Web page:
Culture

Tim Hunt, George Patton, and Death Camps

Hunt at a science conference in 2012. (Csaba Segesvari/AFP/Getty)
Even if his remark was meant seriously, did it matter more than his work?

Tim Hunt, as you’ve probably heard by now, is a Nobel Prize–winning chemist who was forced to resign his position at University College London after he said, at a lunch for female journalists and scientists, “Let me tell you about my trouble with girls. . . . Three things happen when they are in the lab: You fall in love with them, they fall in love with you, and when you criticize them, they cry.”

Common sense says he was joking. But let’s assume, for the sake of argument, that what he said was sincere and offensive. Is a sexist remark worth ending Tim Hunt’s career? Dr. Hunt won his Nobel Prize for the discovery of cyclins, a group of proteins that control a cell’s progression through its life cycle. Because some cancers stem from errors in cells’ cyclical march toward mitosis, Dr. Hunt’s work has contributed a great deal to cancer research.

We have to ask ourselves: What’s more important, fewer insulting remarks or less cancer?

General George Patton was an anti-Semite. Although he commanded a large number of Jewish soldiers — including several staff officers — he refused to permit Jewish chaplains in his headquarters. He made a number of unambiguously racist, anti-Jewish statements; he once wrote that Jews were “lower than animals.” However, Patton helped push the Nazis out of North Africa and capture Sicily. Between the summer of 1944 and the spring of ’45, he led the Third Army as it captured 82,000 square miles of German-held territory, 12,000 towns and cities, and 1.3 million German soldiers. Under Patton, the Third Army wounded 120,000 German soldiers and killed 50,000 more. Without Patton, the Holocaust might have continued into 1946.

Patton could have been removed from his command for anti-Semitism. In fact, he was suspended from command in August ’43, after slapping two shell-shocked soldiers he accused of cowardice. He was reinstated after D-Day, once Eisenhower and Marshall concluded that his service was more valuable than his contrition. You’d be hard pressed to find a Jew who disagreed with that decision. We had to ask ourselves: What was more important, less casual anti-Semitism or fewer death camps?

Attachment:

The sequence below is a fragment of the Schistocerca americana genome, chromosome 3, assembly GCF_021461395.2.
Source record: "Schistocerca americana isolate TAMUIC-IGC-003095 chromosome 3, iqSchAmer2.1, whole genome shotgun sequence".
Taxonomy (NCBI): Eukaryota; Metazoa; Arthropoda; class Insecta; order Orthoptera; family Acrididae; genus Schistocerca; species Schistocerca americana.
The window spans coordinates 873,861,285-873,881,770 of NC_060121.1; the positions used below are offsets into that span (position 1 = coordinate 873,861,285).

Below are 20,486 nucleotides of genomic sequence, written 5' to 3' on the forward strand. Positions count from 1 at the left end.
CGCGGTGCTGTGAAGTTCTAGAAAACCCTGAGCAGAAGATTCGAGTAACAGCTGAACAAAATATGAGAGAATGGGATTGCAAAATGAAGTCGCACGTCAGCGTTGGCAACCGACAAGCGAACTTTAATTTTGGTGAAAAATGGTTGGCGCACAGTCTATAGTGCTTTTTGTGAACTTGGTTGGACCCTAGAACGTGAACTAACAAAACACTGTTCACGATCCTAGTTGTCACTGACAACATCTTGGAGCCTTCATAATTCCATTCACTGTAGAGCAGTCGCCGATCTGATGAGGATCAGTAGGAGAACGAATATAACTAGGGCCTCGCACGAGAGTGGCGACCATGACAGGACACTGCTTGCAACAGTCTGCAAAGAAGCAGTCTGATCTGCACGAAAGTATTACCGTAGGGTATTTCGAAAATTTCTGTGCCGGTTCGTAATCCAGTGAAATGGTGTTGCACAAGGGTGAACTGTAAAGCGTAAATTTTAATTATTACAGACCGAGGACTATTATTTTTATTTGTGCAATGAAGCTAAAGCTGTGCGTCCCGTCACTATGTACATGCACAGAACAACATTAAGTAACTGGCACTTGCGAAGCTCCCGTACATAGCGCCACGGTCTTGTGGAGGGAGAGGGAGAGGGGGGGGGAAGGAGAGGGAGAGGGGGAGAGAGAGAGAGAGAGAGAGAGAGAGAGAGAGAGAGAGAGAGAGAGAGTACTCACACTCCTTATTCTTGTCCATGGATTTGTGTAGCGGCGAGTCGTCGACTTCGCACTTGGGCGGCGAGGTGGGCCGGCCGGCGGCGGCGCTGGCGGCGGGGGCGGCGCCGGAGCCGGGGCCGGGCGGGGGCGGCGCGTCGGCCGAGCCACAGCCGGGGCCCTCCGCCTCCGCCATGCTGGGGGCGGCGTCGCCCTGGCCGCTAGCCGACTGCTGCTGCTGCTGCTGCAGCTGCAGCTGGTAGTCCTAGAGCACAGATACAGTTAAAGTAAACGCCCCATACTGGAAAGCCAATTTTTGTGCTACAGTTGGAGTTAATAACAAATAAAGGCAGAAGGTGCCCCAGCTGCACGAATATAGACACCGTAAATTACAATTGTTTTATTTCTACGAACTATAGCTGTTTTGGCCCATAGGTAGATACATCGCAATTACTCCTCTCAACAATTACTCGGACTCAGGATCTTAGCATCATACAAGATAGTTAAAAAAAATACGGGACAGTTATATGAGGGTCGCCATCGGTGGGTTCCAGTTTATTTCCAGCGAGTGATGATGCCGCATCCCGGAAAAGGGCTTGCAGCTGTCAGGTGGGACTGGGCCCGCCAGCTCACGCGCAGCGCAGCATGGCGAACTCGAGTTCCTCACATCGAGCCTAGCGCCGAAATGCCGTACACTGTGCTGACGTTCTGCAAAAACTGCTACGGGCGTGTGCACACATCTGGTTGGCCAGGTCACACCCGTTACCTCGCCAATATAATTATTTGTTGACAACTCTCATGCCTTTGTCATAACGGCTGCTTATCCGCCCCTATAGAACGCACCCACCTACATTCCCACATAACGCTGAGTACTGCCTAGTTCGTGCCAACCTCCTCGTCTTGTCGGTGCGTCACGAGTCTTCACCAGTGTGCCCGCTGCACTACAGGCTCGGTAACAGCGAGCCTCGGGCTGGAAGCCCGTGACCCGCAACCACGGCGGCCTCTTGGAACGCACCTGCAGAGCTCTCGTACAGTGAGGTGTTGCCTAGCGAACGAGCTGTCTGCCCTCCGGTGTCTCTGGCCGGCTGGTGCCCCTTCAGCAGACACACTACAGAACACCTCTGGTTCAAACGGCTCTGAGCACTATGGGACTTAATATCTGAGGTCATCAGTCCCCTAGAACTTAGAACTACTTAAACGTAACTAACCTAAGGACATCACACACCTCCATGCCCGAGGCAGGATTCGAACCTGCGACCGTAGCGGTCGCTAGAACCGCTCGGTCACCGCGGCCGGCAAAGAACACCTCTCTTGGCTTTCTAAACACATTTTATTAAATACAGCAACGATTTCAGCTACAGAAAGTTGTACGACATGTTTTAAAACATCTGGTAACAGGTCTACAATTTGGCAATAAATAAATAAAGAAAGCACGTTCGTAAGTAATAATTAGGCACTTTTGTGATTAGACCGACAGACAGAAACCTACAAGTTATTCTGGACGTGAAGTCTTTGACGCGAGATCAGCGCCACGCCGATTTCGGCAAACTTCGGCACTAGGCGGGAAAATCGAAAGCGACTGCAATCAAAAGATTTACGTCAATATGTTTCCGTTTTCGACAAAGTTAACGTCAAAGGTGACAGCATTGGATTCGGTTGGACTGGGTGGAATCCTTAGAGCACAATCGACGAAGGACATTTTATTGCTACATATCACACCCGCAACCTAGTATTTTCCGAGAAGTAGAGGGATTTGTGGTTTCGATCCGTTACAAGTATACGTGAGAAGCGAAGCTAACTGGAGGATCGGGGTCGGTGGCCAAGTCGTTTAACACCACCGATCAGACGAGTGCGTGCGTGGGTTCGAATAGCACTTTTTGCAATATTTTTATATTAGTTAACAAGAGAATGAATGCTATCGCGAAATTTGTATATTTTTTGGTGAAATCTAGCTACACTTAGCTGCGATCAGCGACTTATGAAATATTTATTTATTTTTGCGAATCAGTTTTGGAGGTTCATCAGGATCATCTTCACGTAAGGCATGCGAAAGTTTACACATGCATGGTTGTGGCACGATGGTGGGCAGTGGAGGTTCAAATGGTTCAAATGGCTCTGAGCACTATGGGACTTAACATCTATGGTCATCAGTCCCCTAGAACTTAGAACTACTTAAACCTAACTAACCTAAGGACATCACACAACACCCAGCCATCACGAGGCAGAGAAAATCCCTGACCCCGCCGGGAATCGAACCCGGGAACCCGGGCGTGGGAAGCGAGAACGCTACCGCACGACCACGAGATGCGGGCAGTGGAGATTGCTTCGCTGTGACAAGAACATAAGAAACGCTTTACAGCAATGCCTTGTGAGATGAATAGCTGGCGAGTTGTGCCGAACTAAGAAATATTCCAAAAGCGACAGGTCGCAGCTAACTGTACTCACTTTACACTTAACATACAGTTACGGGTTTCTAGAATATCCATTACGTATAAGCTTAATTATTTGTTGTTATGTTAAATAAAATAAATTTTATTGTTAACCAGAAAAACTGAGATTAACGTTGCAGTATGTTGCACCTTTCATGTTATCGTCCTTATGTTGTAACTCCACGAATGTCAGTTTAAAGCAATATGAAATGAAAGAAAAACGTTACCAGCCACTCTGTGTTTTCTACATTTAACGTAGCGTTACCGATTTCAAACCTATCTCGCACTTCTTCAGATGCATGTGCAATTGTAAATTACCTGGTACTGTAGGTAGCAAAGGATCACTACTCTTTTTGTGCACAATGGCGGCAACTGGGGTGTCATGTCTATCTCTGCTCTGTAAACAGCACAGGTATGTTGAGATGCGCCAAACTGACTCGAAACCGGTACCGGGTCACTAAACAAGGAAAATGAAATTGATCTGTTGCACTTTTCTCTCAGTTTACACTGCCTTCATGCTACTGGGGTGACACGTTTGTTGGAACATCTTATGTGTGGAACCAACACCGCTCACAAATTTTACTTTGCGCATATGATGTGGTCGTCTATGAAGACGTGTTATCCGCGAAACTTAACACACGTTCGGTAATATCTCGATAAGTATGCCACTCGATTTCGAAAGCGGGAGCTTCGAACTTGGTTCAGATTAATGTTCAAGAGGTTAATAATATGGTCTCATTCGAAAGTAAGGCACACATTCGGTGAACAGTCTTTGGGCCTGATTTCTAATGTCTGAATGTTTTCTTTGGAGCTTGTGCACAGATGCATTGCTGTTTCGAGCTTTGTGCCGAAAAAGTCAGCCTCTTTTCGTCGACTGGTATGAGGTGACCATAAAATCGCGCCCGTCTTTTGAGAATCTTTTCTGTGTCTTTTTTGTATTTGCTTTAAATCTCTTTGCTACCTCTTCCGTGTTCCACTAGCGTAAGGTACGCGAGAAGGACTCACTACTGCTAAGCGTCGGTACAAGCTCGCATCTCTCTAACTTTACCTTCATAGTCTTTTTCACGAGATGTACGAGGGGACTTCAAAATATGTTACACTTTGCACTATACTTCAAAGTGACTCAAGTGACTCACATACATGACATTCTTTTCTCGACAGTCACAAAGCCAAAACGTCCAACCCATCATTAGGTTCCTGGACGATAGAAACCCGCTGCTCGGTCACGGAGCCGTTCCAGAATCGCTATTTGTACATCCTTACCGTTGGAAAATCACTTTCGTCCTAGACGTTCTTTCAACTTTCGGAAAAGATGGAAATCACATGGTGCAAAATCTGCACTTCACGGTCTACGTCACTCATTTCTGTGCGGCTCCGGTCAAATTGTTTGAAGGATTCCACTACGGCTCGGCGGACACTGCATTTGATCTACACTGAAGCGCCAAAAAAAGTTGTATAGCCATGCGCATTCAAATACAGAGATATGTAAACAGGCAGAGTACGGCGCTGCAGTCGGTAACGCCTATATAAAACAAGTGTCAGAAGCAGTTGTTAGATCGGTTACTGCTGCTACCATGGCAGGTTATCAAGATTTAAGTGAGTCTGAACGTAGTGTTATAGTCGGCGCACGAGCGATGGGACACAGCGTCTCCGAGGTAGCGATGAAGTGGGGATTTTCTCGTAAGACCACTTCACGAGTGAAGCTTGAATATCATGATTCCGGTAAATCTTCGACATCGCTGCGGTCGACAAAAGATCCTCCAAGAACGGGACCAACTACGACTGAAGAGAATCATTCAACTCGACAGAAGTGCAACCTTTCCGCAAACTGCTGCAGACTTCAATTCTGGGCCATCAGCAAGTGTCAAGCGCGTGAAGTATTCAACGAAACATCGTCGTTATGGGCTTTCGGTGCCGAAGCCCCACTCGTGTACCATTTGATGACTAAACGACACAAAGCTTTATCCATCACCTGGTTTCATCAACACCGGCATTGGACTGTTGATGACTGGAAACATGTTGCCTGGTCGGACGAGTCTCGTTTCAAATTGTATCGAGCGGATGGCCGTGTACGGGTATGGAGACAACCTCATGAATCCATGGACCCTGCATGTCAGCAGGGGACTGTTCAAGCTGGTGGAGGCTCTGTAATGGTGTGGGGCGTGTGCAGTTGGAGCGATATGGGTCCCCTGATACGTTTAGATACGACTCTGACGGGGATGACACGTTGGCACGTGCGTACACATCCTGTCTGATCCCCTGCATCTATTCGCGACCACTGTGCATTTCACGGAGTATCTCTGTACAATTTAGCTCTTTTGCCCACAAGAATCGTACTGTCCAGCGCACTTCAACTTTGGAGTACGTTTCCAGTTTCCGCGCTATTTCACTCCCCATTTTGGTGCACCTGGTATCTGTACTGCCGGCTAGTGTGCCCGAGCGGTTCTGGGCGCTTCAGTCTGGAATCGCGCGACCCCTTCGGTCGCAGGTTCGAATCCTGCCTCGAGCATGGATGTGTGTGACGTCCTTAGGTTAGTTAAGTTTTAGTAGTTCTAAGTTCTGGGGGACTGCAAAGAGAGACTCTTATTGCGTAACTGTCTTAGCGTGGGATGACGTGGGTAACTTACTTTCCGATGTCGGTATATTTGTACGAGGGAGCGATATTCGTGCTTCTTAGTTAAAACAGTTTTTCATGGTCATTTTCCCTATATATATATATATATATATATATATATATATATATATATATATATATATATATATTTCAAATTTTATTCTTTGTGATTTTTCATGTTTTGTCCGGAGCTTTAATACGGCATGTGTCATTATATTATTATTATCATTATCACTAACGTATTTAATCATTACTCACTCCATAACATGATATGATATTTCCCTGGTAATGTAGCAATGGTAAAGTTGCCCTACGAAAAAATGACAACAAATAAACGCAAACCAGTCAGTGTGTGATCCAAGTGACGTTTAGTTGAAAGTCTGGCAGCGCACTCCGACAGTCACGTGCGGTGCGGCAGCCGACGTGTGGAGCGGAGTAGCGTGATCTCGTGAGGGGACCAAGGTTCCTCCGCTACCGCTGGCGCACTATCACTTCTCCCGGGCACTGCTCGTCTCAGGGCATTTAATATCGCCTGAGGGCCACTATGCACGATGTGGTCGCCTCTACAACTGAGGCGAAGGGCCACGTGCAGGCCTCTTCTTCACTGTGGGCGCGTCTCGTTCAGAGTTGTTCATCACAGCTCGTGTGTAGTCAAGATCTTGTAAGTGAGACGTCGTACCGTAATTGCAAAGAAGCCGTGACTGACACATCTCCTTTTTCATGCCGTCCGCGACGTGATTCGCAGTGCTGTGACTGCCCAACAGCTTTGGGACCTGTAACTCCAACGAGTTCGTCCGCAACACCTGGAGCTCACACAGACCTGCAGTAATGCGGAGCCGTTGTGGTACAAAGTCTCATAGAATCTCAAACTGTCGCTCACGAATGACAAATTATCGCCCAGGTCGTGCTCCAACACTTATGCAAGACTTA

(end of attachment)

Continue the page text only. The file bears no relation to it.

Last spring, when it was revealed that Los Angeles Clippers owner Donald Sterling, a billionaire, was a bigot, UCLA rejected $3 million he had pledged for kidney research. What’s more important, fewer racist billionaires, or less kidney disease?

Dr. Martin Luther King Jr. plagiarized parts of his doctoral thesis. We overlook it because he did much more good than bad.

Dr. Martin Luther King Jr. plagiarized parts of his doctoral thesis. We overlook it because he did much more good than bad. Likewise JFK, who was an adulterer. Picasso — an avid adulterer himself — was a Communist proponent of that great socialist paradise, North Korea. Should Picasso be excluded from socially conscious art galleries for having lent his support to one of the most brutal dictatorships of the 20th century? What about Jackson Pollock, who killed a woman (and himself) while driving drunk?

Tim Hunt hasn’t killed anyone or plagiarized anything. So far as I know, he has never cheated on his wife — who is also a chemist, and doesn’t seem to find her husband especially sexist. It’s hard to believe that Hunt’s remark about women scientists was meant as anything other than a joke — but even if it was intended to be the most sexist damned thing ever uttered: What’s the going rate for helping cure cancer?

Josh GelernterJosh Gelernter is a former columnist for NRO, and a frequent contributor to The Weekly Standard.

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